Access to healthcare for people with disabilities

September 12, 2017

The BMJ Open has published the results of a study into access to healthcare for people with disabilities. The aim of the study by the researchers at Cardiff University and the University of Chile was to investigate differences in access to healthcare between people with and without disabilities in the UK.

They were researching whether people with disabilities would be more likely to have unmet healthcare needs and whether there would be gender differences, with women more likely to report unmet needs.

The study found that people with a severe disability had higher odds of facing unmet needs. The largest gap was in ‘unmet need for mental healthcare due to cost’, where people with a severe disability were 4.5 times more likely to face a problem. Women with a disability were 7.2 times more likely to have unmet needs due to cost of care or medication, compared with men with no disability.

The researchers concluded that people with disabilities reported worse access to healthcare; with transportation, cost and long waiting lists being the main barriers. They say that these findings are worrying as they illustrate that a section of the population, who may have higher healthcare needs, faces increased barriers in accessing services.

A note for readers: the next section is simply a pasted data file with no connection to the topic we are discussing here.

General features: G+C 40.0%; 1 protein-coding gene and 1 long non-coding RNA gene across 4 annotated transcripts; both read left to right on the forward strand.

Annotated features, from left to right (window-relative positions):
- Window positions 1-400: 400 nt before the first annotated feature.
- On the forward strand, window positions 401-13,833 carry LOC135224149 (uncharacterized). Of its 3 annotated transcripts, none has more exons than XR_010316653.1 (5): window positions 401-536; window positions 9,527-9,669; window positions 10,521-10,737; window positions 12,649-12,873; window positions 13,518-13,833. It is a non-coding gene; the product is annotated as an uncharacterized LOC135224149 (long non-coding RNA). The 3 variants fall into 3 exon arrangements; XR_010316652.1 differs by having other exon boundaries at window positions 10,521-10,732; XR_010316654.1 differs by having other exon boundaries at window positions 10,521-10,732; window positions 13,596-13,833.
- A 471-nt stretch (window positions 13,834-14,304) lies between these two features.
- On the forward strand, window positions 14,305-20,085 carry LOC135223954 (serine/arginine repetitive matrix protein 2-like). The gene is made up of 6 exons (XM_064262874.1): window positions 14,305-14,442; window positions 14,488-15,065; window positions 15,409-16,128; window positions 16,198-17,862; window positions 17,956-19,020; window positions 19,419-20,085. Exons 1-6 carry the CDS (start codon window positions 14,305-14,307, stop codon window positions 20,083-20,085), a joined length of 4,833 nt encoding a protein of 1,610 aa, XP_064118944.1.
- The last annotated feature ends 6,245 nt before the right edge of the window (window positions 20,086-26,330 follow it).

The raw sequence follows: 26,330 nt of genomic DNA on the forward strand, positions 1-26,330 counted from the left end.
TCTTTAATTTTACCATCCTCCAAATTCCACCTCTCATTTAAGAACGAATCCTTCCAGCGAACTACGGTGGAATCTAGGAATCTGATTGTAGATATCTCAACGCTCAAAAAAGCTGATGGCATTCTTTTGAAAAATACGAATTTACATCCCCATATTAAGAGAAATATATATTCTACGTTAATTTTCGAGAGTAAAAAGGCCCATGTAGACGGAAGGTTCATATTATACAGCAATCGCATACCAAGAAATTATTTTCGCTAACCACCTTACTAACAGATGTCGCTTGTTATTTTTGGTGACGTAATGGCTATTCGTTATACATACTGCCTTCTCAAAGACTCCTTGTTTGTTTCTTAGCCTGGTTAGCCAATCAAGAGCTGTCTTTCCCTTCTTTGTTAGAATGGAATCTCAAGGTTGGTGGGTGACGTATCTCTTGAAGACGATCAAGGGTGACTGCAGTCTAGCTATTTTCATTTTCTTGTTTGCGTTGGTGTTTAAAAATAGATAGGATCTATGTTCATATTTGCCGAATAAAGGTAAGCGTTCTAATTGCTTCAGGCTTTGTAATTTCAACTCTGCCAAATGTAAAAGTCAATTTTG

Responding to the report into access to healthcare for people with disabilities, Margaret Willcox, President of the Association of Directors of Adult Social Services (ADASS), said, 'ADASS acknowledges this research which highlights the inequalities affecting people with disabilities and recognises the findings in this paper. In particular, we share concerns related to the exacerbation of healthcare need due to compounding factors, such as limited access to employment and the impact of poverty experienced by many people who have a disability.

'Whilst improvement in areas such as access to transport and buildings are important, ADASS supports the view that well-trained and disability-aware staff across the breadth of services can make a significant and positive difference to healthcare access.

'ADASS supports models of education where people who have disabilities can provide face-to-face training to people working in services. This helps people providing appointment booking, diagnosis, investigation and treatment to understand the unique needs that each person may have in our care system, and make the required adjustments to practice that can make a fundamental difference to individuals.'


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